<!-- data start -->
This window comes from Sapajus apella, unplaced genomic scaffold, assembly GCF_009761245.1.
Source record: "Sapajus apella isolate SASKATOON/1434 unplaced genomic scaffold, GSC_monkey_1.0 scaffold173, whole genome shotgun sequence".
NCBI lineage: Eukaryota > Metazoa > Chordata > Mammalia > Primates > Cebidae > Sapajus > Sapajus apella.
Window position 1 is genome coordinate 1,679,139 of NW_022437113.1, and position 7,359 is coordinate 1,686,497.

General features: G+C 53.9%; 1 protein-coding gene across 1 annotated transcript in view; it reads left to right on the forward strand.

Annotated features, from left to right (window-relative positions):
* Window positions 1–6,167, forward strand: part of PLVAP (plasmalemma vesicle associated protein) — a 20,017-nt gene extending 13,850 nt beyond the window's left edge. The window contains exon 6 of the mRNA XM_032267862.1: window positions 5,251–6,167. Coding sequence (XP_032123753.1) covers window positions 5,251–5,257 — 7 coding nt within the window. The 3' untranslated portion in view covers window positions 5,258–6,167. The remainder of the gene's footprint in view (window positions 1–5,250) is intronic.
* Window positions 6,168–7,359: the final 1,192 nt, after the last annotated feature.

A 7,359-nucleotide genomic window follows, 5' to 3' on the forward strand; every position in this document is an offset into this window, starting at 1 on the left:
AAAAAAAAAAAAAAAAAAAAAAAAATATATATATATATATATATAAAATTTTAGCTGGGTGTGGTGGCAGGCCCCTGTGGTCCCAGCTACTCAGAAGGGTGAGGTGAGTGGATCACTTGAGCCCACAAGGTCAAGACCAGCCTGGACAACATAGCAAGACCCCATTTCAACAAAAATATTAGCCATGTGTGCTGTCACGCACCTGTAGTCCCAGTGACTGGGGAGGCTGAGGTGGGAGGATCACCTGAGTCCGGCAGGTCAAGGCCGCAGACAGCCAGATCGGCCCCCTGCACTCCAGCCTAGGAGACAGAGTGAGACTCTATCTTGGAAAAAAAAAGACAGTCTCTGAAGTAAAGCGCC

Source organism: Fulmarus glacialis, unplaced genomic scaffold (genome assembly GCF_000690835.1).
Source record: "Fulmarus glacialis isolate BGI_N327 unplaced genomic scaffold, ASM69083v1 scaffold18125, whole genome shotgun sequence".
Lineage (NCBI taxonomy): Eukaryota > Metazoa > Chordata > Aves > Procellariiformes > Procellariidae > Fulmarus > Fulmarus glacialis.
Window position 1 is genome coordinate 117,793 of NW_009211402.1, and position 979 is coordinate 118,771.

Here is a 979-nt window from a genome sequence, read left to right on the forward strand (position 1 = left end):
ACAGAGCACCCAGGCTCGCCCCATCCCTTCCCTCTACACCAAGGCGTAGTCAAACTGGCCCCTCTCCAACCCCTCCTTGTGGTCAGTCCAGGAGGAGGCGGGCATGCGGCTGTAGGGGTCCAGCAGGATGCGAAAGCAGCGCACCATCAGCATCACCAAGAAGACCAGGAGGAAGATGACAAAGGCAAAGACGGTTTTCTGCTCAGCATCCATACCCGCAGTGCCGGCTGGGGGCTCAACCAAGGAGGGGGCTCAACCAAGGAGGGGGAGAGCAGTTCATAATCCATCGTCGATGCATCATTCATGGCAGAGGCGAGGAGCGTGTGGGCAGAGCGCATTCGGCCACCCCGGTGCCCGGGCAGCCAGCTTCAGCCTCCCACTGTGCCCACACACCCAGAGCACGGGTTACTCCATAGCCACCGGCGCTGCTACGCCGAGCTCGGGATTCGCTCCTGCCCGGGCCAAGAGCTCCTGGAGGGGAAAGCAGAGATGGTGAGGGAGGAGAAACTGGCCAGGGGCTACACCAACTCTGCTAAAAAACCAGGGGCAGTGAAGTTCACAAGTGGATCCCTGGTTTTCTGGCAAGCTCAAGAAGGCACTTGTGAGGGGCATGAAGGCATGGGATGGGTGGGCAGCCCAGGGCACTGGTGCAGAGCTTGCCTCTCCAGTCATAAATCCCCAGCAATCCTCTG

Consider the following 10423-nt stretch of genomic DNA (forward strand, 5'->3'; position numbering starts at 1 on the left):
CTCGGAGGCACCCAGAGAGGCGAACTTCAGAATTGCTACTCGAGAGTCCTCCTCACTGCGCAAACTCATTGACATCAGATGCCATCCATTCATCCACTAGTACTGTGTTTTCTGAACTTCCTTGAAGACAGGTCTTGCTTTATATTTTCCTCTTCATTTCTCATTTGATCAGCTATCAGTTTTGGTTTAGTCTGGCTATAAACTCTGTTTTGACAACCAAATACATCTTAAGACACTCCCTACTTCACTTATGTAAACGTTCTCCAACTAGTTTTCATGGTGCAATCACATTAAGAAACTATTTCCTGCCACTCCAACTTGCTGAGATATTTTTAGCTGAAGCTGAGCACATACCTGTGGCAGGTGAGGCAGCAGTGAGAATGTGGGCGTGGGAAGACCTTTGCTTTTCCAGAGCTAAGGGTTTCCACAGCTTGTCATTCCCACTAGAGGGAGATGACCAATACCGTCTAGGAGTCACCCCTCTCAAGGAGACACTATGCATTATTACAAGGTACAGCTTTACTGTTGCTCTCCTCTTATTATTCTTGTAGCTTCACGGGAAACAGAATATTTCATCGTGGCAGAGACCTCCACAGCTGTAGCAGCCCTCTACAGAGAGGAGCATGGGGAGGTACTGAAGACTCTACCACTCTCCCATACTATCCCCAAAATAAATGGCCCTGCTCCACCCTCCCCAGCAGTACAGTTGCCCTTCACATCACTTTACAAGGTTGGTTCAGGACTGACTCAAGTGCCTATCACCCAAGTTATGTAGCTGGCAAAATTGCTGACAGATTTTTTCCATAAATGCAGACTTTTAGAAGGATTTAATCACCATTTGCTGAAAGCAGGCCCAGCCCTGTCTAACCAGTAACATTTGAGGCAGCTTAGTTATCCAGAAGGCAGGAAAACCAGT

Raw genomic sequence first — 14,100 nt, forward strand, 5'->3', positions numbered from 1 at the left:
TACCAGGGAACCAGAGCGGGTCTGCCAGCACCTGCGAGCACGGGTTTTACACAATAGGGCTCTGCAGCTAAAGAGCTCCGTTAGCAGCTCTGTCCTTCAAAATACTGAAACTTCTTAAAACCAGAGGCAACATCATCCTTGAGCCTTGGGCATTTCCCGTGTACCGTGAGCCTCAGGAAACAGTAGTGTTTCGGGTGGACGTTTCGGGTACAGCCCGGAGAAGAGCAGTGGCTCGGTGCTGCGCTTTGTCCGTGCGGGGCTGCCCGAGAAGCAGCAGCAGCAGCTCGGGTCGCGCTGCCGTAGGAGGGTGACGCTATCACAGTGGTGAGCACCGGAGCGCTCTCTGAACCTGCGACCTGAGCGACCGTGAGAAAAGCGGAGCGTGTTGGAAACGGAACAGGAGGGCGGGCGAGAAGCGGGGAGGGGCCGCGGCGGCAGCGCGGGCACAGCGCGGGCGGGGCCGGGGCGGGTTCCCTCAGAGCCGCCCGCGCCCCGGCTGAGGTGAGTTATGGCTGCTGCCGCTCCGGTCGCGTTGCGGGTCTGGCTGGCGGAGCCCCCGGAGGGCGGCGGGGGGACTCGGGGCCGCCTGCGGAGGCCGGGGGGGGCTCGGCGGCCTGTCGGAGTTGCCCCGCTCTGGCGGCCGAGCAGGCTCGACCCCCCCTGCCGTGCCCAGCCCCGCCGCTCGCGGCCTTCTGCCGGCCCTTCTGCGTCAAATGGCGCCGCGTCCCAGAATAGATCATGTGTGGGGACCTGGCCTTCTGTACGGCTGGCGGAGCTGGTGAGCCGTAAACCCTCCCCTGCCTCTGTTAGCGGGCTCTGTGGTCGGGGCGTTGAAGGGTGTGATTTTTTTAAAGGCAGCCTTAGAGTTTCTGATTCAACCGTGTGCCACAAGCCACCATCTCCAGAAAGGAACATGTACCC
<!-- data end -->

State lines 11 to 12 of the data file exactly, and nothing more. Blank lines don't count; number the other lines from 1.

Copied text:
Source organism: Fulmarus glacialis, unplaced genomic scaffold (genome assembly GCF_000690835.1).
Source record: "Fulmarus glacialis isolate BGI_N327 unplaced genomic scaffold, ASM69083v1 scaffold18125, whole genome shotgun sequence".